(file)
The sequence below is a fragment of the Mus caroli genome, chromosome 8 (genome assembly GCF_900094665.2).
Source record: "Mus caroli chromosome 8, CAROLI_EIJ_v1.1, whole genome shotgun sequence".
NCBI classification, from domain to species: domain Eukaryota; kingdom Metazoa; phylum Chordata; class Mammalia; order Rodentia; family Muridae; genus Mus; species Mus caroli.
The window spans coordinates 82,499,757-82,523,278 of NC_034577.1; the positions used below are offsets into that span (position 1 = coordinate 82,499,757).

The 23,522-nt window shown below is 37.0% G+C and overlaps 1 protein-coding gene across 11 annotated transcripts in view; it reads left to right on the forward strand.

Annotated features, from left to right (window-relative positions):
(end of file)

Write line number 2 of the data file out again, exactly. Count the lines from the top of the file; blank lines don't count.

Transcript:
Source record: "Mus caroli chromosome 8, CAROLI_EIJ_v1.1, whole genome shotgun sequence".